Light Pollution: Can We Stop the Worldwide Phenomenon?

Photo of the night sky with trees in the foreground.

By Brooke Hillis '26

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The Catastrophe of Light Pollution

According to the International Dark Sky Association, “Light pollution is a side effect of industrial civilization. Its sources include building exterior and interior lighting, advertising, commercial properties, offices, factories, streetlights, and illuminated sporting venues.” Due to this pollution, natural life cycles are inhibited and space observation is hindered.

As of recently there has been a campaign among large cities in America called the “lights out day,” hosted by the Earth Hour organization. The Earth Hour organization is an institution founded by the World WildLife Fund (WWF) to diminish and limit the effects of light pollution worldwide for one day a year. The WWF encourages people to join the movement; “Earth Hour is now one of the world's largest grassroots movements for the environment. By switching off your lights on March 25 at 8:30pm, you will join millions of others in 190 countries in support of our planet.”

Most people don’t see light pollution as a major issue other than not being able to see the stars, but it is far from that. In an informational article from James Madison University, light pollution affects human health by “disrupt[ing] the circadian rhythm [which] has also been linked has been linked to sleep disorders like insomnia and delayed sleep-phase syndrome, as well as depression, hypertension, attention deficit disorder, obesity, diabetes, and heart disease.”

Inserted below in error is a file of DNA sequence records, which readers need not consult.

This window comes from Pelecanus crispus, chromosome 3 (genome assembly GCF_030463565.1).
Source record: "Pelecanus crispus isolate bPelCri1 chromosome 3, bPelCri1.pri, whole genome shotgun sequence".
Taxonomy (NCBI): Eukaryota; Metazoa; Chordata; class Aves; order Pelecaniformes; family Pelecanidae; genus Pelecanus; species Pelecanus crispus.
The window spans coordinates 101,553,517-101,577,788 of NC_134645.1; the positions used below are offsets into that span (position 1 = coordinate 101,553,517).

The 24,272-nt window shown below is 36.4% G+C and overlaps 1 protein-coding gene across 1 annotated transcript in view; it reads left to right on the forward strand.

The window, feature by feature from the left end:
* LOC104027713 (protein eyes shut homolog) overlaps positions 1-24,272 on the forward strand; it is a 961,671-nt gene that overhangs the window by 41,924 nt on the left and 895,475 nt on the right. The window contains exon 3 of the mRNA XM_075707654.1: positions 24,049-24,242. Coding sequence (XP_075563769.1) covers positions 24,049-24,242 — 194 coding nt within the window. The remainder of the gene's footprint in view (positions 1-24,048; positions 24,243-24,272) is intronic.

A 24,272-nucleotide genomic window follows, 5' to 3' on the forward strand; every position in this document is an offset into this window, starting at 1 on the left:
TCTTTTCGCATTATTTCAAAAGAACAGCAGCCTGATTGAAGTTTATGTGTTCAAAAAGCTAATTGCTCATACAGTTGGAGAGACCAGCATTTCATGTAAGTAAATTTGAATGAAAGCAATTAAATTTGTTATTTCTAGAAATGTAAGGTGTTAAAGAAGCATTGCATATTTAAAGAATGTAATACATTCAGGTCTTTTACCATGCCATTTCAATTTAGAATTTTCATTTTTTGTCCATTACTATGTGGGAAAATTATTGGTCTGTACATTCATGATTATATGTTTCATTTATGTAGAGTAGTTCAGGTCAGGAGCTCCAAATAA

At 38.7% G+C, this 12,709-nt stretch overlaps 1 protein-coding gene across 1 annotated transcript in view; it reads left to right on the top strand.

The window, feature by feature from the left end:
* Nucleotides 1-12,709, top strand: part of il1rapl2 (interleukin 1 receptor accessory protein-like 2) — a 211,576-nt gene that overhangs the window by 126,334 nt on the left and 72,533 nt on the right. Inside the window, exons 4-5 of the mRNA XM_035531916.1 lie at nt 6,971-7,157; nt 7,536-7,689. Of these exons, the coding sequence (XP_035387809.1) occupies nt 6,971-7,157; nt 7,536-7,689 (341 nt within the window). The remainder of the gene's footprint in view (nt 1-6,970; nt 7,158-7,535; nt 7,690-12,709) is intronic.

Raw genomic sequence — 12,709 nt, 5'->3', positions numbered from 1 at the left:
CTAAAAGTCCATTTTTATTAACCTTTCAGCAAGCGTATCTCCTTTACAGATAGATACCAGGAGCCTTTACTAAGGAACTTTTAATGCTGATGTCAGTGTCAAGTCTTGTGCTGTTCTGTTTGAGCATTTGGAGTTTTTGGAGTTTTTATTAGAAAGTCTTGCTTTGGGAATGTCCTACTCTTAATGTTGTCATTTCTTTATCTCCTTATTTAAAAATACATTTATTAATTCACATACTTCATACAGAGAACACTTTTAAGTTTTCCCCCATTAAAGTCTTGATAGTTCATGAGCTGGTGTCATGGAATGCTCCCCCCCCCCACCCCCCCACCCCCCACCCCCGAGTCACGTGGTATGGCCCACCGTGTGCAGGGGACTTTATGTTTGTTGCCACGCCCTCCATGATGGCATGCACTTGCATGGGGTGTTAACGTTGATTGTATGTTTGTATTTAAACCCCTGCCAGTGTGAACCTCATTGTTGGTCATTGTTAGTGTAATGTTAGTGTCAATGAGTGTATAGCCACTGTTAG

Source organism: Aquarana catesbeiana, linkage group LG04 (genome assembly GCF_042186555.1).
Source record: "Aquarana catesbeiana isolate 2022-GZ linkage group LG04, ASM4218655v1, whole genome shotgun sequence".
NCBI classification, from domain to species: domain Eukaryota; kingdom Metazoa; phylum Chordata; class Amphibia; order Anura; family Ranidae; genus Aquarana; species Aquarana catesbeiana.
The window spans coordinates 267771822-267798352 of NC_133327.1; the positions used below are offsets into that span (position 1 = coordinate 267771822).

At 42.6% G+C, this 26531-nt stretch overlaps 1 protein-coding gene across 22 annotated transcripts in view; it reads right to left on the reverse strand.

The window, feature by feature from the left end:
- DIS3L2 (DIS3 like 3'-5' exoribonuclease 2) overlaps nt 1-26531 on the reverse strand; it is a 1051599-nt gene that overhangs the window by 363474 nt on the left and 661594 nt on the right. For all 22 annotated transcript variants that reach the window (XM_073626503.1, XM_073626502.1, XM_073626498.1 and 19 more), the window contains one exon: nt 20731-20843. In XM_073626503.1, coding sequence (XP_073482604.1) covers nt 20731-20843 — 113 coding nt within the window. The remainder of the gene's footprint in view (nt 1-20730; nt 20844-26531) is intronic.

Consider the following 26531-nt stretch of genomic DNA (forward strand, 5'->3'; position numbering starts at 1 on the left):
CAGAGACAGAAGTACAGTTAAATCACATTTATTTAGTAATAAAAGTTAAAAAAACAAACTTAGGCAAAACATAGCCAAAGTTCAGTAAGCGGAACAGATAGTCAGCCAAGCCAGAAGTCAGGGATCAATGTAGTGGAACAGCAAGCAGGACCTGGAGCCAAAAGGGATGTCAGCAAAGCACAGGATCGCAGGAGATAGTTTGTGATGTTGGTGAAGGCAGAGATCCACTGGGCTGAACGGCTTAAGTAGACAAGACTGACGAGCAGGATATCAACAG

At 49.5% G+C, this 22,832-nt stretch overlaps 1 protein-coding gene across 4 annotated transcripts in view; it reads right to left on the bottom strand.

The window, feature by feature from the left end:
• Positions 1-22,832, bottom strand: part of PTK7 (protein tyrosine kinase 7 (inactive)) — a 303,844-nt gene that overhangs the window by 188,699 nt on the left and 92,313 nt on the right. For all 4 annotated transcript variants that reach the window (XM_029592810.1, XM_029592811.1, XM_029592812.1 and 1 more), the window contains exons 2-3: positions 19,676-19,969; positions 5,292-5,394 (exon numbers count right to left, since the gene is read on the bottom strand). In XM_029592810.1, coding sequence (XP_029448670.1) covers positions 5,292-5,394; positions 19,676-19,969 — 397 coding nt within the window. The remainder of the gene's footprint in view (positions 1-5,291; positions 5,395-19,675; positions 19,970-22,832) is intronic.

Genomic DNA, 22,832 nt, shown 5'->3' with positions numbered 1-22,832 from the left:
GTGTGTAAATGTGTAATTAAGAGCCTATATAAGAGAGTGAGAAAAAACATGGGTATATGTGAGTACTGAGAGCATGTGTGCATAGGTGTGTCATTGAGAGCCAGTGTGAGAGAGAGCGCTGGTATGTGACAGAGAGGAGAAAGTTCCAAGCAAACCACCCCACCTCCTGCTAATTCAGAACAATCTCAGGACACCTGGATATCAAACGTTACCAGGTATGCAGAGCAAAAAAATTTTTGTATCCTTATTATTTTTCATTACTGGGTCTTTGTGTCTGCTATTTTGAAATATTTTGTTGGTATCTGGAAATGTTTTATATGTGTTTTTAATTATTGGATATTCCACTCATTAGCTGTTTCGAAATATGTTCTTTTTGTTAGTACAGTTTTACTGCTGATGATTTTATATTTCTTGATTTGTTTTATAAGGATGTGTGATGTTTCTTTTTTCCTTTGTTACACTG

The circadian rhythm, or circadian cycle, is the natural cycle of physical, mental, emotional, and behavioral transformations that your body goes through over a 24 hour period; most commonly known as the sleep-wake cycle.

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Light pollution affects your daily life and health tremendously without you even realizing it.

An increased amount of light at night not only lowers melatonin production, which results in drastic sleep deprivation, but it also increases fatigue, headaches, and many mental illnesses, such as anxiety. 

Furthermore, light pollution also affects non-human animals. The United Nations Environmental Programme states that, “Artificial light at night can disorientate adult and hatchling sea turtles, so they are unable to find the ocean. Birds are also known to become disorientated by lights, resulting in higher bird mortality due to collisions with artificial structures such as buildings.”

As you can now tell, light pollution effects not only how we see the stars, but also the human body and many other animals within our ecosystems. Failure to stop light pollution will lead to earlier deaths for both humans and animals. So, turn out the lights in your home and get out your candles because if we don’t curb this unnecessary light usage then the health of people and animals will continue to deteriorate. 

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About the Writer

Brooke Hillis '26
Brooke Hillis '26

Copy Editor

Brooke Hillis is a copy editor for the Raider Review and a member of the class of 2026. She lives in North Andover, Massachusetts. 

She has two dogs, standard poodles, named Ovi & Gracie. In her free time she reads, plays tennis, bikes, and listens to music. Brooke loves being outdoors and has many house plants. She also loves English literature and is looking forward to seeing future writing pieces from the Raider Review

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